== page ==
Compact but vibrant, the tiny Slovakian city of Bratislava offers an ideal city break in Europe
I had never tasted potato dumpling with goat’s cheese before, let alone tried to pronounce its culinary name - bryndzove halušky - but then I had never been to Bratislava, the Slovakian capital, before. A cocktail of fat and carbs, this hearty speciality of the city was unexpectedly appealing. Much like the city itself.
Central Europe in a nutshell
For starters, Bratislava, both the youngest and the smallest capital city in the Euro region, is delightfully compact, and everything of interest is easy to get to on foot. It has been 20 years out of communism and since its ‘Velvet Divorce’ from the Czech Republic in 1993, Slovakia has emerged from its turbulent history as a microcosm of Central Europe. Its capital encompasses both colourful architecture in its tiny old town and austere, grey communist-constructed buildings on the city's outer limits.
Tourists have traditionally hailed from the neighbouring countries that, along with Bratislava, sit astride the Danube river, such as Austria and Hungary, who have easy access to the city. But direct flights from many UK airports to Bratislava make the city an easy weekend getaway for Brits too, and the locals are beginning to value English as a language in preference to German.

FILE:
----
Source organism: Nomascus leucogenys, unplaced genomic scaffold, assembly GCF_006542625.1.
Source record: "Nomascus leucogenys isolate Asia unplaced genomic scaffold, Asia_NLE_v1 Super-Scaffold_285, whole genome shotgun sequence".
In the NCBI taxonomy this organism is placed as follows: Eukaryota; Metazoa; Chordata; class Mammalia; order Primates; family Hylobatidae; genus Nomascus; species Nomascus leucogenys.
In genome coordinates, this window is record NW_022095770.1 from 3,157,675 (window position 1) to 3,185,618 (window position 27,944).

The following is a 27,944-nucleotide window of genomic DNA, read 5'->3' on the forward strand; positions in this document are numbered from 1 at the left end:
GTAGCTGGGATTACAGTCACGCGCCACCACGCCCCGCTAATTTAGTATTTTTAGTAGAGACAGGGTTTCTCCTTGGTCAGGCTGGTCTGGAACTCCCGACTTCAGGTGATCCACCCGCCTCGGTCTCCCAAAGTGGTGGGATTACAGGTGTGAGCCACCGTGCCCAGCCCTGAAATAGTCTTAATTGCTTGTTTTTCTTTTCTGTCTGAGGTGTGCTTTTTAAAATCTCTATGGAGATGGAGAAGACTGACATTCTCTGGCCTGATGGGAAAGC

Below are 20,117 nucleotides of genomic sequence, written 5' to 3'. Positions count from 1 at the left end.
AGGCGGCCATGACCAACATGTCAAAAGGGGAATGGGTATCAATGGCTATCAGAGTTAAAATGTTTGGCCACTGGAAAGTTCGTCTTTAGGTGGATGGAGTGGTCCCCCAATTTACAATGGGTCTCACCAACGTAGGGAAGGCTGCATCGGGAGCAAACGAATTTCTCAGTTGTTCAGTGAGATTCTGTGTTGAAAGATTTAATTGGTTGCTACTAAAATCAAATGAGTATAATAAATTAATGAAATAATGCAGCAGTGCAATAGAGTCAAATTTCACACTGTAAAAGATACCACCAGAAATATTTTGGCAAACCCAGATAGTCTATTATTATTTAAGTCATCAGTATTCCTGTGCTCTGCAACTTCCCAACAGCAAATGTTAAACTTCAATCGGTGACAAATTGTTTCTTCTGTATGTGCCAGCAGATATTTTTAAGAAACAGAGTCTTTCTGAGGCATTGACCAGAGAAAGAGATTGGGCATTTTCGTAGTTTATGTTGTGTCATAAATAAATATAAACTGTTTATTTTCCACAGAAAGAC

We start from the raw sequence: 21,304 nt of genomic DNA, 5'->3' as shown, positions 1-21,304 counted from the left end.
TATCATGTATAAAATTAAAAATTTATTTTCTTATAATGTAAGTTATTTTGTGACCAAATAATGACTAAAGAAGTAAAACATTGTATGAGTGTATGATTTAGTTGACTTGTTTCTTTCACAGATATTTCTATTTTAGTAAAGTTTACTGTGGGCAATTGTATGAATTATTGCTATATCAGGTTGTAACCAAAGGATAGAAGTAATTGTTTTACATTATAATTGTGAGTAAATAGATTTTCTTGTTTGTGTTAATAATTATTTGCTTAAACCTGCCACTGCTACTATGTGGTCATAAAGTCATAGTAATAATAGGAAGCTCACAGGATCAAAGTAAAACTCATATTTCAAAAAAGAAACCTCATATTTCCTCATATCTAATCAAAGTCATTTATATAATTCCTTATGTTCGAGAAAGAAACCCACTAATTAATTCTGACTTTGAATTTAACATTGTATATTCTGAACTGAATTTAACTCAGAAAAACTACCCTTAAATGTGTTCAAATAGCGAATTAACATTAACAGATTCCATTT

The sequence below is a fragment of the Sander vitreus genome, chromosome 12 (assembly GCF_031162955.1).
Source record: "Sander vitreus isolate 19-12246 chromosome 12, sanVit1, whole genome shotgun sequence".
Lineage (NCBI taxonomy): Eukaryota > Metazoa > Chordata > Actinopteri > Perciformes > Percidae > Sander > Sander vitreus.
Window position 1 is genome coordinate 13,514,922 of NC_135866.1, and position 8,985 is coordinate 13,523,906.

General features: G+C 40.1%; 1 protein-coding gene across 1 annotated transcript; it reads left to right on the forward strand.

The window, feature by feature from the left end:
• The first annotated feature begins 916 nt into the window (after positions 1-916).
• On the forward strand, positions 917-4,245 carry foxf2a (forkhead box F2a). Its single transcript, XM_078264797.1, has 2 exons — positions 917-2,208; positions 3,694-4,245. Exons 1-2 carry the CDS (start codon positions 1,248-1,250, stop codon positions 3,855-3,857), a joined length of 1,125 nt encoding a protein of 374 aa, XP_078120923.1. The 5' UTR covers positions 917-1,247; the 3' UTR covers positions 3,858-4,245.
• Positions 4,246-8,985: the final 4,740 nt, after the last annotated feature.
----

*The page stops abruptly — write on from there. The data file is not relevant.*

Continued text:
In effect it is a three language city. Once known by the Austrians as Pressburg and by the Hungarians (who used to have it as their own capital) as Pozsony, Bratislava has shop signs in Slovak, German and Hungarian.
Eating out in Bratislava is agreeably cheap. You can get a three-course meal with beer or wine and still have change from 20 euros. Local cuisine comprises potatoes, cheese and sauerkraut, Hungarian goulash; and the full-bodied Slovak beer is, shall we say, distinctive, with its thick froth and rich flavours.
Taking a view
The views around the city comprise a backdrop of the Little Carpathian Mountains. Their lush and verdant beauty is easy on the eye but they also provide the country with some fabulous vinous sustenance. Lots of wine bars and musty brick cellars are on hand to proffer Tokaj and Reisling, Cabernet Sauvignon and Svatovarrinecke (think Pinot Noir) wines; the latter I found ideal to wash down my potato dumplings.